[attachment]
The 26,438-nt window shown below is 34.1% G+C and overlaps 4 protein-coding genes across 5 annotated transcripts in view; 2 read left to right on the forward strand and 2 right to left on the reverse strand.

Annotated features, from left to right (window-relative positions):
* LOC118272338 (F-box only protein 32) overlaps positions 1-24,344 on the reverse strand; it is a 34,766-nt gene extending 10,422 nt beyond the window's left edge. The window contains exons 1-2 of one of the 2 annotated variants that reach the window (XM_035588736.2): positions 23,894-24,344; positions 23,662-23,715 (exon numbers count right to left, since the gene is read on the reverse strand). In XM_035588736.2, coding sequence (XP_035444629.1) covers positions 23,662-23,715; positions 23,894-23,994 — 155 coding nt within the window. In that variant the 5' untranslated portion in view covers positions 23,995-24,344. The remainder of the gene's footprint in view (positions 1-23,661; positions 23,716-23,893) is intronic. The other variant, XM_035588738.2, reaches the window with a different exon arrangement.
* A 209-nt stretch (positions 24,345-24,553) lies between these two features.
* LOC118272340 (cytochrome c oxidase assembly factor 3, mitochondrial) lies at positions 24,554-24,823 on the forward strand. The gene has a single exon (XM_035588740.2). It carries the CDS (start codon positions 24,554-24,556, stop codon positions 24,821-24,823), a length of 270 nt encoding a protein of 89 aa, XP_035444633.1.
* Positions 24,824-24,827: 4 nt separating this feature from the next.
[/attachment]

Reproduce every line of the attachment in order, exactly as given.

The 26,438-nt window shown below is 34.1% G+C and overlaps 4 protein-coding genes across 5 annotated transcripts in view; 2 read left to right on the forward strand and 2 right to left on the reverse strand.

Annotated features, from left to right (window-relative positions):
* LOC118272338 (F-box only protein 32) overlaps positions 1-24,344 on the reverse strand; it is a 34,766-nt gene extending 10,422 nt beyond the window's left edge. The window contains exons 1-2 of one of the 2 annotated variants that reach the window (XM_035588736.2): positions 23,894-24,344; positions 23,662-23,715 (exon numbers count right to left, since the gene is read on the reverse strand). In XM_035588736.2, coding sequence (XP_035444629.1) covers positions 23,662-23,715; positions 23,894-23,994 — 155 coding nt within the window. In that variant the 5' untranslated portion in view covers positions 23,995-24,344. The remainder of the gene's footprint in view (positions 1-23,661; positions 23,716-23,893) is intronic. The other variant, XM_035588738.2, reaches the window with a different exon arrangement.
* A 209-nt stretch (positions 24,345-24,553) lies between these two features.
* LOC118272340 (cytochrome c oxidase assembly factor 3, mitochondrial) lies at positions 24,554-24,823 on the forward strand. The gene has a single exon (XM_035588740.2). It carries the CDS (start codon positions 24,554-24,556, stop codon positions 24,821-24,823), a length of 270 nt encoding a protein of 89 aa, XP_035444633.1.
* Positions 24,824-24,827: 4 nt separating this feature from the next.